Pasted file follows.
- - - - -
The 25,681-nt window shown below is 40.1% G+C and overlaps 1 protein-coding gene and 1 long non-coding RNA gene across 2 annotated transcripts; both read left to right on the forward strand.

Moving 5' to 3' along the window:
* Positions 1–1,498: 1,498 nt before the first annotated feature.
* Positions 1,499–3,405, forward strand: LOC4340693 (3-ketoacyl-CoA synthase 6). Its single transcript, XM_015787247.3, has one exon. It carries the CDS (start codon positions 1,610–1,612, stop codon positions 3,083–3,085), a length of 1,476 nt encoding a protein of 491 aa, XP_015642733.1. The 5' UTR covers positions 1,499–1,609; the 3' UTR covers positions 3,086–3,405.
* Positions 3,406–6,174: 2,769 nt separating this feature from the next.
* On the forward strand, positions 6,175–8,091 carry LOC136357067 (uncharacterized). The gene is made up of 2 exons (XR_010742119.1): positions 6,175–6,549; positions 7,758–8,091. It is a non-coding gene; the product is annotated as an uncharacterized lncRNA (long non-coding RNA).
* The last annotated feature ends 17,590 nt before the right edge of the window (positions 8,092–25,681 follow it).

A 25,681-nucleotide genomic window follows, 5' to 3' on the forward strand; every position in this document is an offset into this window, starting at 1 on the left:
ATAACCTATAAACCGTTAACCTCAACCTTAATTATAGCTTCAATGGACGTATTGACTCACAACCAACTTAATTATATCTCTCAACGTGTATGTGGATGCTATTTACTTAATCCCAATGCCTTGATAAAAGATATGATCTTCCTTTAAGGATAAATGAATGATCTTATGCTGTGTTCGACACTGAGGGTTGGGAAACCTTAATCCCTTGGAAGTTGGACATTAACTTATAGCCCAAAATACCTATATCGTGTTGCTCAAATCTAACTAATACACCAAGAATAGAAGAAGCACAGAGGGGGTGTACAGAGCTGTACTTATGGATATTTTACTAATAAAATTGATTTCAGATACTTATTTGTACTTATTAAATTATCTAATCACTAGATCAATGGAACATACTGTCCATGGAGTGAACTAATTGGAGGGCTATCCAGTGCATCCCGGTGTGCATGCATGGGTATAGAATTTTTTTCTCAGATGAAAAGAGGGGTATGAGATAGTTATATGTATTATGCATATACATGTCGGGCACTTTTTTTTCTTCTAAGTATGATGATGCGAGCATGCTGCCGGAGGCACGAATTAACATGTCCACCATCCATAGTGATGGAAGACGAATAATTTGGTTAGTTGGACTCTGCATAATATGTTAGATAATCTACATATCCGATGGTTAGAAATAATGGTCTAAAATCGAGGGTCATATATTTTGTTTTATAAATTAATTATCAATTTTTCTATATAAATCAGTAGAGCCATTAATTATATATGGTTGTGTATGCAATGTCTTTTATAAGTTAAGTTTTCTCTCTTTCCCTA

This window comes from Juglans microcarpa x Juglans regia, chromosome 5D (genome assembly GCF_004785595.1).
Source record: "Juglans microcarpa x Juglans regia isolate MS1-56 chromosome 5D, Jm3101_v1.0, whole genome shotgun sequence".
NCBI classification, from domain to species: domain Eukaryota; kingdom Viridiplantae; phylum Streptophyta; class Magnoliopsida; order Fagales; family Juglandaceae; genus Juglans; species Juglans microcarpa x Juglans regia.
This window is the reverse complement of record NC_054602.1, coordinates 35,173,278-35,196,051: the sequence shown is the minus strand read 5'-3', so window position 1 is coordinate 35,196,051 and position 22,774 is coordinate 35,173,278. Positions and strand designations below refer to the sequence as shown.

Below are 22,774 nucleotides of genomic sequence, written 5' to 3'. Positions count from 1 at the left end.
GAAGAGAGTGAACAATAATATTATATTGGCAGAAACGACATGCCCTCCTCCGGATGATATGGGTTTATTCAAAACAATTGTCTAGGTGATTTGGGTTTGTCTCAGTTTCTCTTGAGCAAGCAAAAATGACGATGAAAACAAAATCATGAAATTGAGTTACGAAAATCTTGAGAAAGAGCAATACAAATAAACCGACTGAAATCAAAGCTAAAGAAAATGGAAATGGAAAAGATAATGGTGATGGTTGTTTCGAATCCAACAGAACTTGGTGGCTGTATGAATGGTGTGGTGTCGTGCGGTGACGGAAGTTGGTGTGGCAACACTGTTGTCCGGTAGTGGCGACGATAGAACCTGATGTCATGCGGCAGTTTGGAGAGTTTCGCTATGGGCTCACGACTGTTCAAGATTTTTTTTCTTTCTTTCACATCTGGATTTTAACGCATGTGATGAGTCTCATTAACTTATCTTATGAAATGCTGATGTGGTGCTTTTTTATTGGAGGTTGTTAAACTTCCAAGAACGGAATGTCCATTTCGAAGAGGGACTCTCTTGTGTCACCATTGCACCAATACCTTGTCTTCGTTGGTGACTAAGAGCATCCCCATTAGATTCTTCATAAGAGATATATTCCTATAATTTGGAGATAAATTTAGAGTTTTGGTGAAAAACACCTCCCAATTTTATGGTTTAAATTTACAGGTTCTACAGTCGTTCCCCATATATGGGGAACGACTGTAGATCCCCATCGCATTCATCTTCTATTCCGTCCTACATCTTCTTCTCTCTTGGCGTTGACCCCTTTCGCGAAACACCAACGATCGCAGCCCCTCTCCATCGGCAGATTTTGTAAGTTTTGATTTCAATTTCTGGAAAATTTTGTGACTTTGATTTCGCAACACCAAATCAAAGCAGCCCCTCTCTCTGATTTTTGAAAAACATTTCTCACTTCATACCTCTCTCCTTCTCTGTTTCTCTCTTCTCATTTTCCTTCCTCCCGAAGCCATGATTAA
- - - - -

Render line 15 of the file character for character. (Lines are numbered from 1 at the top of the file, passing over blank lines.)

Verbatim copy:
GAAGAGAGTGAACAATAATATTATATTGGCAGAAACGACATGCCCTCCTCCGGATGATATGGGTTTATTCAAAACAATTGTCTAGGTGATTTGGGTTTGTCTCAGTTTCTCTTGAGCAAGCAAAAATGACGATGAAAACAAAATCATGAAATTGAGTTACGAAAATCTTGAGAAAGAGCAATACAAATAAACCGACTGAAATCAAAGCTAAAGAAAATGGAAATGGAAAAGATAATGGTGATGGTTGTTTCGAATCCAACAGAACTTGGTGGCTGTATGAATGGTGTGGTGTCGTGCGGTGACGGAAGTTGGTGTGGCAACACTGTTGTCCGGTAGTGGCGACGATAGAACCTGATGTCATGCGGCAGTTTGGAGAGTTTCGCTATGGGCTCACGACTGTTCAAGATTTTTTTTCTTTCTTTCACATCTGGATTTTAACGCATGTGATGAGTCTCATTAACTTATCTTATGAAATGCTGATGTGGTGCTTTTTTATTGGAGGTTGTTAAACTTCCAAGAACGGAATGTCCATTTCGAAGAGGGACTCTCTTGTGTCACCATTGCACCAATACCTTGTCTTCGTTGGTGACTAAGAGCATCCCCATTAGATTCTTCATAAGAGATATATTCCTATAATTTGGAGATAAATTTAGAGTTTTGGTGAAAAACACCTCCCAATTTTATGGTTTAAATTTACAGGTTCTACAGTCGTTCCCCATATATGGGGAACGACTGTAGATCCCCATCGCATTCATCTTCTATTCCGTCCTACATCTTCTTCTCTCTTGGCGTTGACCCCTTTCGCGAAACACCAACGATCGCAGCCCCTCTCCATCGGCAGATTTTGTAAGTTTTGATTTCAATTTCTGGAAAATTTTGTGACTTTGATTTCGCAACACCAAATCAAAGCAGCCCCTCTCTCTGATTTTTGAAAAACATTTCTCACTTCATACCTCTCTCCTTCTCTGTTTCTCTCTTCTCATTTTCCTTCCTCCCGAAGCCATGATTAA